New information has brought to light a new hypothesis for the cause of extinction for several species of megaherbivores, discrediting claims that they were the result of the expansion of Homo erectus.
A recent study into the prehistoric decline of megaherbivores in East Africa has challenged a long held perception that early human ancestors, Homo erectus, were responsible for the extinction of a number of species. The study, led by Tyler Faith of the University of Utah (UT, USA) attributes the decline to the expansion of grasslands instead.
The research team compiled a dataset of extinctions in East Africa from over 100 fossil sites located in modern-day Ethiopia, Kenya and Tanzania. The database covered fossils dating back 7 million years and was used to document the trends in the population of different species present in the areas throughout the years.
The study showed that there was a continuous decrease in megaherbivore populations, beginning over 4.5 million years ago. This decline predates the earliest evidence of the appearance of Homo erectus on the landscape 1.9 million years ago – over a million years after the extinction process began. What’s more, the appearance of Homo erectus had no impact on the rate of decline of mega-herbivores.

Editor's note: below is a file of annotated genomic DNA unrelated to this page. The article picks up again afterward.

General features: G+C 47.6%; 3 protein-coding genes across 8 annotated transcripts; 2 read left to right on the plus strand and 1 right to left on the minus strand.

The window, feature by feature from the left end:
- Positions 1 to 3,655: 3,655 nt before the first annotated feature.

When the data from the fossil assemblages was compared to previously established climate information pertaining to levels of atmospheric CO2, a striking correlation was observed. The decline of megaherbivores tracked closely to the fall in atmospheric CO2, which marks the spread of grasslands across Africa.
“Low CO2 levels favor tropical grasses over trees, and as a consequence, savannas became less woody and more open through time. We know that many of the extinct mega-herbivores fed on woody vegetation, so they seem to disappear alongside their food source,” explained John Rowan from the University of Massachusetts Amherst (MA, USA) and one of the co-authors on the paper.
The research seems to definitively show that climate change, not Homo erectus, was responsible for the extinction of 28 species of megaherbivore that had previously blotted the species’ ledger. Instead, the study redirects our focus with regard to the impact of human species on the ecosystem. “It follows that in the search for ancient hominin impacts on ancient African ecosystems, we must focus our attention on the one species known to be capable of causing them – us, Homo sapiens, over the last 300,000 years.”
Written ByTristan Free
Updated 7 May, 2019
SourceFaith j, Rowan J, Du A, Kock P. Plio-Pleistocene decline of African megaherbivores: No evidence for ancient hominin impacts. Science doi:10.1126/science.aau2728 (2018); http://science.sciencemag.org/content/362/6417/938